India’s food security programme has been in focus in WTO since the Bali Session and thereafter till 31-7-2014. Much of the recent debate revolved around why India should not link the Trade Facilitation Agreement (TFA) with the Ministerial Declaration on public stockholding for food security purpose.
Earlier India and other developing nations had put forth a proposal to amend the Agreement on Agriculture (AoA) to exclude public stockholding from the calculations towards Aggregate Measurement of Support (AMS). Another point of concern was that the calculations continue to be based on prices in 1985-86 without taking into account inflation and the current day realities. The AoA, the minimum leeway developing nations had even while entering into agreement and the argument that food can hardly be bound by trade rules, have surfaced time and again.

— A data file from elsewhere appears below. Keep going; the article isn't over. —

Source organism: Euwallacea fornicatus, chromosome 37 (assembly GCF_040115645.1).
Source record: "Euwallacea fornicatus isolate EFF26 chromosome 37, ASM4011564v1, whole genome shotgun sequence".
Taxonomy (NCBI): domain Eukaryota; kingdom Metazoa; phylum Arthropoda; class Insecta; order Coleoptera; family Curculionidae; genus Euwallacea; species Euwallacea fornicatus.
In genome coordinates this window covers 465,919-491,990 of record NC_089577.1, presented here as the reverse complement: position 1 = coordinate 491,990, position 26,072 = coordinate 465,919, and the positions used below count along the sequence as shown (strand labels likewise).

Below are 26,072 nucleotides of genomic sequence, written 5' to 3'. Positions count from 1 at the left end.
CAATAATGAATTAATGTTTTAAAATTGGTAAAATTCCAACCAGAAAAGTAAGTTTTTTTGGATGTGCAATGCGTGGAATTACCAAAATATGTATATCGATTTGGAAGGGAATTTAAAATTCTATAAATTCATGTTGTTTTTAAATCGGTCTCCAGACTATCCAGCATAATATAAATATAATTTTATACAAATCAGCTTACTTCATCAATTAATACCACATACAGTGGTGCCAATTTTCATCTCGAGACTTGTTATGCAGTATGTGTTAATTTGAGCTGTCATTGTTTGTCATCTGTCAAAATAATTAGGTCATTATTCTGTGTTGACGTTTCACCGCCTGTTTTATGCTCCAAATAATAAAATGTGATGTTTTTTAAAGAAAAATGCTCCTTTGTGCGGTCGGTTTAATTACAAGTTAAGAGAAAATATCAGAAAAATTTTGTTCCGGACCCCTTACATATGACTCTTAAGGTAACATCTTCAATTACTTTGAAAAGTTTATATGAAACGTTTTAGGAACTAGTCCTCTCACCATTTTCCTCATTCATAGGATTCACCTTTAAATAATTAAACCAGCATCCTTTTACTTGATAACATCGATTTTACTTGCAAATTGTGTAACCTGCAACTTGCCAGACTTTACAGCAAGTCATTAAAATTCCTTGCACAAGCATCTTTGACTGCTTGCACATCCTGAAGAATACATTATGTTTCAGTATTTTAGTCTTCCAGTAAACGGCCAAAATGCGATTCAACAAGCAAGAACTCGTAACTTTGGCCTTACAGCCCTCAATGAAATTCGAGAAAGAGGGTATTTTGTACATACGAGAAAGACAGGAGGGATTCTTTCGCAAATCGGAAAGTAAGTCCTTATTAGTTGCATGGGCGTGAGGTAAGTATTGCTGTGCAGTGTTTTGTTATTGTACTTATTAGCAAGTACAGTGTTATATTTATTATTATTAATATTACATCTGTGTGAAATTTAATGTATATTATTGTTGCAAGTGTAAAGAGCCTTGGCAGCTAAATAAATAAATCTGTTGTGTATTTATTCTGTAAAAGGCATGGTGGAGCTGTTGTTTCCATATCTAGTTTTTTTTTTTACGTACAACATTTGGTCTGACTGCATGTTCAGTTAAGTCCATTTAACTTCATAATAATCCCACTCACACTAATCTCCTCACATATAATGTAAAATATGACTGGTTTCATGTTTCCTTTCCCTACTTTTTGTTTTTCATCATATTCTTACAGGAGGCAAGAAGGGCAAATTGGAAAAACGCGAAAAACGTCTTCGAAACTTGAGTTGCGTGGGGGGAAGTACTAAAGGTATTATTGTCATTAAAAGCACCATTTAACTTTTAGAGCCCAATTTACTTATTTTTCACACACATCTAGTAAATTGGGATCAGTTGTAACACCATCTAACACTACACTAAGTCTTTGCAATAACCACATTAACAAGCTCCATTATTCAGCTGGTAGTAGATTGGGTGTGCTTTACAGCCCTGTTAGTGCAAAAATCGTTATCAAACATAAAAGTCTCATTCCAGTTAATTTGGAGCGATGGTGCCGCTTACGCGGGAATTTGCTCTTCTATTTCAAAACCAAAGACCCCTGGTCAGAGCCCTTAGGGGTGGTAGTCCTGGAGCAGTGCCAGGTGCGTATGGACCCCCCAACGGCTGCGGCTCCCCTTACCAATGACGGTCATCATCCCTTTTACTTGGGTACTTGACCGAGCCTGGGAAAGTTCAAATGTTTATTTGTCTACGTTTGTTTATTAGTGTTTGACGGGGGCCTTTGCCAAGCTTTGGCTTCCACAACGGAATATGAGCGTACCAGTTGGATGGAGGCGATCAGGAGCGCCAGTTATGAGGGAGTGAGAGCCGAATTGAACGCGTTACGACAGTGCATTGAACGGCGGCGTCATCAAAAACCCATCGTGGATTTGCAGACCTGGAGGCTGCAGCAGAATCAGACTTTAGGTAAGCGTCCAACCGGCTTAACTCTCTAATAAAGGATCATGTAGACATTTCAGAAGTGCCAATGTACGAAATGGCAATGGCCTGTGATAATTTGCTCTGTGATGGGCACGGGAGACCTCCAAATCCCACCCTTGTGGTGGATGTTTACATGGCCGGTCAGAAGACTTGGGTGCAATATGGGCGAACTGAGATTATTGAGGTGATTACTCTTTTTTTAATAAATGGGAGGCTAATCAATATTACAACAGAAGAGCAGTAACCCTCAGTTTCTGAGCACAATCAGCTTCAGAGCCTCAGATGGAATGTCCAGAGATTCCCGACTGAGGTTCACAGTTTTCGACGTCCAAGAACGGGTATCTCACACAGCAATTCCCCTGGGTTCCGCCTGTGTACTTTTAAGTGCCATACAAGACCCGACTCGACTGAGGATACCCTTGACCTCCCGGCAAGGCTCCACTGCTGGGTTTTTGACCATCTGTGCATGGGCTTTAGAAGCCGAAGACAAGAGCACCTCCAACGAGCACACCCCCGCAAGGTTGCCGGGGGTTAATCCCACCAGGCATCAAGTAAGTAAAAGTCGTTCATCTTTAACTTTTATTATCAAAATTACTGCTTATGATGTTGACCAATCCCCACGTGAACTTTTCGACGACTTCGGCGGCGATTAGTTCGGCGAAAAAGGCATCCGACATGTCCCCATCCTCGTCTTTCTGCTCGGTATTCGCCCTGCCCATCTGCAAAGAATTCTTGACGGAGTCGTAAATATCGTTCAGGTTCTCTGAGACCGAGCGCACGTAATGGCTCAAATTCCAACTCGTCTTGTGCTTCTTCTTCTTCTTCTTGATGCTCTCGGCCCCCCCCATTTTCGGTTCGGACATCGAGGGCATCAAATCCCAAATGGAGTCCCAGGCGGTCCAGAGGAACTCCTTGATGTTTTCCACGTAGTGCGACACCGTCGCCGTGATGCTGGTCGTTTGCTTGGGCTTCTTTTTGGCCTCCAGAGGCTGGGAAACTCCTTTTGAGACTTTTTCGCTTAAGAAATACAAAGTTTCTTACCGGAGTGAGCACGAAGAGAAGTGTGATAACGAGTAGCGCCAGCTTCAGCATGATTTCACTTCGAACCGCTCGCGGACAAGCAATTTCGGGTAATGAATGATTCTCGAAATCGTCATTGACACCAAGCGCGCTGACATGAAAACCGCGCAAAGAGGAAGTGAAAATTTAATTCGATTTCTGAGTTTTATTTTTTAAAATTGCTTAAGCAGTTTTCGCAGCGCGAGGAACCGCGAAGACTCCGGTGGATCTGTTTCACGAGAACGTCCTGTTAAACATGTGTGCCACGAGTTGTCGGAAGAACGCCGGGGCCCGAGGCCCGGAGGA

In Bali last year, the WTO members seemed to have agreed to break the deadlock by agreeing to a peace clause as an interim mechanism, until a permanent solution was found, to prevent dispute settlement proceedings for any breach of the AoA by stocking of certain staple foods. The members achieved consensus on implementing the TFA. However, the members failed to convene a meeting of the General Council before 31-7-2014 to adopt the protocol, even as some members have started working towards facilitation by way of reform in customs procedure, infrastructure, etc.
In his closing remarks the WTO Director General called the Members to reflect and take efforts to resolve the differences so that all members can reap the benefits of TFA.